While the cookies are cooling, make the icing: In a medium bowl, combine the confectioners' sugar with the milk and whisk until the mixture is smooth and free of lumps. Whisk in the almond extract.

Keep the icing covered with plastic wrap until you are ready to use it.
To decorate the cookies, drizzle a small amount of icing in a zigzag pattern over the top of each cookie, or glaze the top of each cookie with a pastry brush.

The cookies can be stored in an airtight container between sheets of parchment paper for up to 1 week.

Now for the giveaway: 

CSN has agreed to give one lucky reader a Nordicware 9x9  Natural Commercial Square Cake pan.
The deadline to enter is Monday,  May 31st, 2010, at 11:59 p.m. EST.

How to enter (each option will give you an extra chance):

1. Leave a comment on this post.
2. Follow me on Twitter, or Tweet this giveaway. Make sure you come back here and let me know.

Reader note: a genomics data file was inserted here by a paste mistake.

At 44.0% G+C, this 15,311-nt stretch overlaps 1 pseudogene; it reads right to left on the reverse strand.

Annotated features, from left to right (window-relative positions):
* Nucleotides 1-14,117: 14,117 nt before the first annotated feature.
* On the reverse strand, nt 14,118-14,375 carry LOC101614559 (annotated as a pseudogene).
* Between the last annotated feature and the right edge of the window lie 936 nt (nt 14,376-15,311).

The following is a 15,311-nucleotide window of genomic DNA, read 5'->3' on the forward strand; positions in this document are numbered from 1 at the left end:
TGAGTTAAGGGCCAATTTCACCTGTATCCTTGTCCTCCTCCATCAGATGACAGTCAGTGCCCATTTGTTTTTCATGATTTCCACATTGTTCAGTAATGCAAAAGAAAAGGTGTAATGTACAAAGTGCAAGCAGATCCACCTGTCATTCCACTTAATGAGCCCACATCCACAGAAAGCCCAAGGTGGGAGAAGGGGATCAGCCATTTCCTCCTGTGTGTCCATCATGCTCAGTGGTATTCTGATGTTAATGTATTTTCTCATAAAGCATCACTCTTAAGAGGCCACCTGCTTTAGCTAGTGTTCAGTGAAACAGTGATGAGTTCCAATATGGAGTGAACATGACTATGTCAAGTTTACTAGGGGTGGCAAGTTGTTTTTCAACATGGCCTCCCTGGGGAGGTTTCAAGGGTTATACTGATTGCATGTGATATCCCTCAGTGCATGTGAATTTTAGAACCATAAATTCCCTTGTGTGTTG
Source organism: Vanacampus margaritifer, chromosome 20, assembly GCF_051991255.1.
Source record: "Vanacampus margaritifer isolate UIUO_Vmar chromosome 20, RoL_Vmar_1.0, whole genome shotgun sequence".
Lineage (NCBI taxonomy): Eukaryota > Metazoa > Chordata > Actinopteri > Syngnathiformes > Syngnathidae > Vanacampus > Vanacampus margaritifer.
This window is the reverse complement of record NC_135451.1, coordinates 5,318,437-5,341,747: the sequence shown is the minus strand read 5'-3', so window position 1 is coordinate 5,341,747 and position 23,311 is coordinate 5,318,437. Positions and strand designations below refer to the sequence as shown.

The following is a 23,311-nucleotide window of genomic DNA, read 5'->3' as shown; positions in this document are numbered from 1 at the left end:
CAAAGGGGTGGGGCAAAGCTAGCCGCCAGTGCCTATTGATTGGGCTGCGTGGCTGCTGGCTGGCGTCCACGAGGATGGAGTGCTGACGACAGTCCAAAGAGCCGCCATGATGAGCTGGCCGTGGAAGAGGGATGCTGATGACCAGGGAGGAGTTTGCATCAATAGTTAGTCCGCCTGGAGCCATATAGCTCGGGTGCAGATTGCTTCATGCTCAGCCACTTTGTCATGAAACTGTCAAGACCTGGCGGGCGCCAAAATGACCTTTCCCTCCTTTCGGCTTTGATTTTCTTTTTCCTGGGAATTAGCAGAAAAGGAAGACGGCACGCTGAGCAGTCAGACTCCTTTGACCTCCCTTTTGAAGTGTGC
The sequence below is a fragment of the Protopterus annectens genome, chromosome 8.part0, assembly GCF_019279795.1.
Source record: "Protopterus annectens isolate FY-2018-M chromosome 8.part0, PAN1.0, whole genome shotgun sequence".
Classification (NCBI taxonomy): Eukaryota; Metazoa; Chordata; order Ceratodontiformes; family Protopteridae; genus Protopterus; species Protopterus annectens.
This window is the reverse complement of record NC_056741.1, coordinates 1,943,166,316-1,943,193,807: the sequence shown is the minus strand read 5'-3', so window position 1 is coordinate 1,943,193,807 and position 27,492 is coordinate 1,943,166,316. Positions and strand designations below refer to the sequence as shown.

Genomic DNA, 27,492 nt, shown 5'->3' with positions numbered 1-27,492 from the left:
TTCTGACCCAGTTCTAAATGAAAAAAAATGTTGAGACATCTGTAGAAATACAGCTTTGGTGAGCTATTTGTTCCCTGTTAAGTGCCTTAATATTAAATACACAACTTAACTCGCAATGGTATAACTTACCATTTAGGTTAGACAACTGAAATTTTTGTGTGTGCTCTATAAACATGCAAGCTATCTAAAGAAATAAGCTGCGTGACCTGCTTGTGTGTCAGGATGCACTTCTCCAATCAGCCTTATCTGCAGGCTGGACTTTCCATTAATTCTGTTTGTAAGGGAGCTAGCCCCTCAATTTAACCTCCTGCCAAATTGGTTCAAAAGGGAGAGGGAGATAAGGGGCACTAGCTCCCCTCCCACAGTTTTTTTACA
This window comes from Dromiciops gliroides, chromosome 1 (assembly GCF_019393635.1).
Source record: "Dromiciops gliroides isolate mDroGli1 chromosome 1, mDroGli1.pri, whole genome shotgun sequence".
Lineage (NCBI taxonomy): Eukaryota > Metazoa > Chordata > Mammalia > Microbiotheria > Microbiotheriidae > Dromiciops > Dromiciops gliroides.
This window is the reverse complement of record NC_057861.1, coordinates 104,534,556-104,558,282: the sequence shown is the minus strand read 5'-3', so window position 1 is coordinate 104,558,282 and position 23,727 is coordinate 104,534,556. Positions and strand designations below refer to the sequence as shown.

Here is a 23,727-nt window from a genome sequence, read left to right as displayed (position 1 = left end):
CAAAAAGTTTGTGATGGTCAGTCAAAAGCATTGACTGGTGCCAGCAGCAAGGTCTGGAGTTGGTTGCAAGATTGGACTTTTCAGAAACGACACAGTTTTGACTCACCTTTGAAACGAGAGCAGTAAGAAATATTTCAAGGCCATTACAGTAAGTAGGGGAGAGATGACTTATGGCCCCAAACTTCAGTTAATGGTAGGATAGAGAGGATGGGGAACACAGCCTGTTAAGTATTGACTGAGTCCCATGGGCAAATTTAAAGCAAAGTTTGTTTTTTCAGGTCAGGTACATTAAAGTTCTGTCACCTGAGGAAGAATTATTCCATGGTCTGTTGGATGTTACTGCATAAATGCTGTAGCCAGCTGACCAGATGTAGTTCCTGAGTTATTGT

3. Subscribe to my blog using email or your favorite RSS. Then leave a comment letting me know you did.
4. Post about this giveaway on your own site with a link to this post. Also let me know.
5. Share this on Facebook, and leave me a comment letting me know.

Tuesday, May 18, 2010

Philadelphia...Food, Friends and Turning 40

I’m back from another whirlwind trip to my favorite city and hometown: Philadelphia. As I mentioned in my previous blog this was sort of a “celebration” trip. All of our friends are turning 40…most of us this summer…so I decided it was the perfect time to gather everyone together and celebrate. For some of us it’s been years since we’ve seen each other and for all of us it’s been a long time since we’ve had so much fun together.

I arrived in Philly last Wednesday; devoured a soft pretzel in the airport, rented a car and headed to Atlantic City; where my husband was working at the Borgata Casino. We had dinner that first night at Fornelletto in the hotel. Whipped ricotta and garlic topped with a delicate olive oil and served with crusty Italian bread for spreading was the highlight of the appetizers. I enjoyed the veal osso bucco ravioli equally as well and the bambolini with three dipping sauces was so good we ordered two.